Eric favored the Chianti Classico Riserva, and I liked the Super Tuscan best. We would definitely buy these wines back at home. She said right now they are sold in New York, but not Massachusetts. Eric is going to buy a few bottles online.
The other family (they were from Norway) purchased a few bottles before leaving, but we didn't... The tasting was free, but like the last place, she seemed desperate for us to buy a bottle. Luckily, she was distracted with the other family, and we were able to exit without making excuses.
Gosh, this is certainly NOT what I had in mind for wine tasting in Tuscany. It's all about selling and making money. When we were in Santa Barbara, the focus was on the wine tasting experience because they understand people came from all over to taste at multiple wineries. You can't expect people to buy from every single winery they visit! We never felt pressured in Santa Barbara.
I guess next time I would stick to touring the larger, more reputable wineries and avoid the family shops, unless I planned to purchase bottles of wine.
At this point, we were ready to go back. Believe it or not, we weren't even buzzed. The tastings were small, and probably equated to maybe 2 glasses each over many hours.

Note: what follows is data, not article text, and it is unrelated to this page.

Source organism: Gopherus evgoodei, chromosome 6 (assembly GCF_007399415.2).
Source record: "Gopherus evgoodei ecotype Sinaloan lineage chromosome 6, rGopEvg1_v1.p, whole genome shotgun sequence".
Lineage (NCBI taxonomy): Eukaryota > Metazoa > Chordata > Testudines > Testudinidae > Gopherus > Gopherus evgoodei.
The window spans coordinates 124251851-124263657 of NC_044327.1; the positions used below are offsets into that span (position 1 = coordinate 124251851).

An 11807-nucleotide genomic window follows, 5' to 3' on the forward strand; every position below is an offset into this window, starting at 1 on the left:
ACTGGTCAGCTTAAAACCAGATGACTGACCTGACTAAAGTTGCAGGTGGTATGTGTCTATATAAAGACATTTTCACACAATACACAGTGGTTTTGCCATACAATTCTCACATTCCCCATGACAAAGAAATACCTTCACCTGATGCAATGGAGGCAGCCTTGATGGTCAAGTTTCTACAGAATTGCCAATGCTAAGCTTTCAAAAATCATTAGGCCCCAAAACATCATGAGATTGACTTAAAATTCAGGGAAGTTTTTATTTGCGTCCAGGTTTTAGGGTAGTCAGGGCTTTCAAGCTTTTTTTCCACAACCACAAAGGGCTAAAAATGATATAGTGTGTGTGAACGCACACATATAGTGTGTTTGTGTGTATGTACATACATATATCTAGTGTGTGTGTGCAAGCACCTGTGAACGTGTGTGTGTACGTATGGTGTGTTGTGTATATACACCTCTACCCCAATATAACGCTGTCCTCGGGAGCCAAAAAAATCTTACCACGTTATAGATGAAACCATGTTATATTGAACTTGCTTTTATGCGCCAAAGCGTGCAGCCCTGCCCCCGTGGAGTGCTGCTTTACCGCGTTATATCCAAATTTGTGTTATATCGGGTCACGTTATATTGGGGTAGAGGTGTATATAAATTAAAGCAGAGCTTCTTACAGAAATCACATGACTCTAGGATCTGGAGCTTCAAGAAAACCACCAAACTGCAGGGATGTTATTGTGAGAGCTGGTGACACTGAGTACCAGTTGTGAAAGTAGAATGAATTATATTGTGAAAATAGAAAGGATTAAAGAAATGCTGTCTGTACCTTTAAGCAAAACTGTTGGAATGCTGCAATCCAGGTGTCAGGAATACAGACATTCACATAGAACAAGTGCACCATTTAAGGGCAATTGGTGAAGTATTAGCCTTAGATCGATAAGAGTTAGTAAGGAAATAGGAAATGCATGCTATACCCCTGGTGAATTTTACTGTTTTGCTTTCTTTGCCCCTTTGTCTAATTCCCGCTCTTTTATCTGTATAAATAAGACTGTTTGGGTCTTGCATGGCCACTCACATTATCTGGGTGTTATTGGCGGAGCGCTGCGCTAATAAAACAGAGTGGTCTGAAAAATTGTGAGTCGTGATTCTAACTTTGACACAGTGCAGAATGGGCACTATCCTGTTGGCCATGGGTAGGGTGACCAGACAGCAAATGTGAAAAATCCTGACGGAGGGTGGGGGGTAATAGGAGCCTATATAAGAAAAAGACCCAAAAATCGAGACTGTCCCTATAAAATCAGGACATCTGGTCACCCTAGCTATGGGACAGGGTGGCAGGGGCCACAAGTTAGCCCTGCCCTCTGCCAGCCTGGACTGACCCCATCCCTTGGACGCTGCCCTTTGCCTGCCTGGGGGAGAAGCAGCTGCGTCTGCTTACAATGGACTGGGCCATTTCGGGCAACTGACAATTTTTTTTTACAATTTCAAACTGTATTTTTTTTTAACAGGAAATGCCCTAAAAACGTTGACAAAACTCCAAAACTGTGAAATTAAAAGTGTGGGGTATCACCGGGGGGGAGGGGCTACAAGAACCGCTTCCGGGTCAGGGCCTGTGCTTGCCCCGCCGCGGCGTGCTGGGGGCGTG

The views on the way home to our hotel:
We got back and I began to dread traveling back home. We were in good shape as far as packing, so we relaxed and tried to figure out where to eat. It was around 5pm and nothing was open! We wanted to go back to the pizzeria but we'd have to wait two more hours and I didn't want to eat late the night before traveling home.
We decided on the restaurant at our hotel. We were the only ones in there eating at that hour, but it was fine.
My mind was focused on packing for home, so there are no food pics from our last dinner. But in case you care to know, we ate chicken salad, chicken milanese and tortellini with cream sauce.
After our early dinner, we spent the rest of the night milling around the property, hanging out, and getting organized. We also had to be prepared for our drive to the Rome airport the next morning. Eric worked on reviewing the directions.
The drive to the airport would take at least 3 hours, and our flight was at 3:30pm. We decided to leave the hotel by 8am, because in Italy, you better leave extra time for the unexpected. You never know what could happen here! I wouldn't be surprised if the freeway randomly closed and we had to take back roads the whole way. Nothing would shock me in this country.
All in all, Tuscany was one of the best experiences of my life. I absolutely loved it and like I said before, truly wished we spent the entire two weeks there. One day I'm sure we'll return...but who knows when.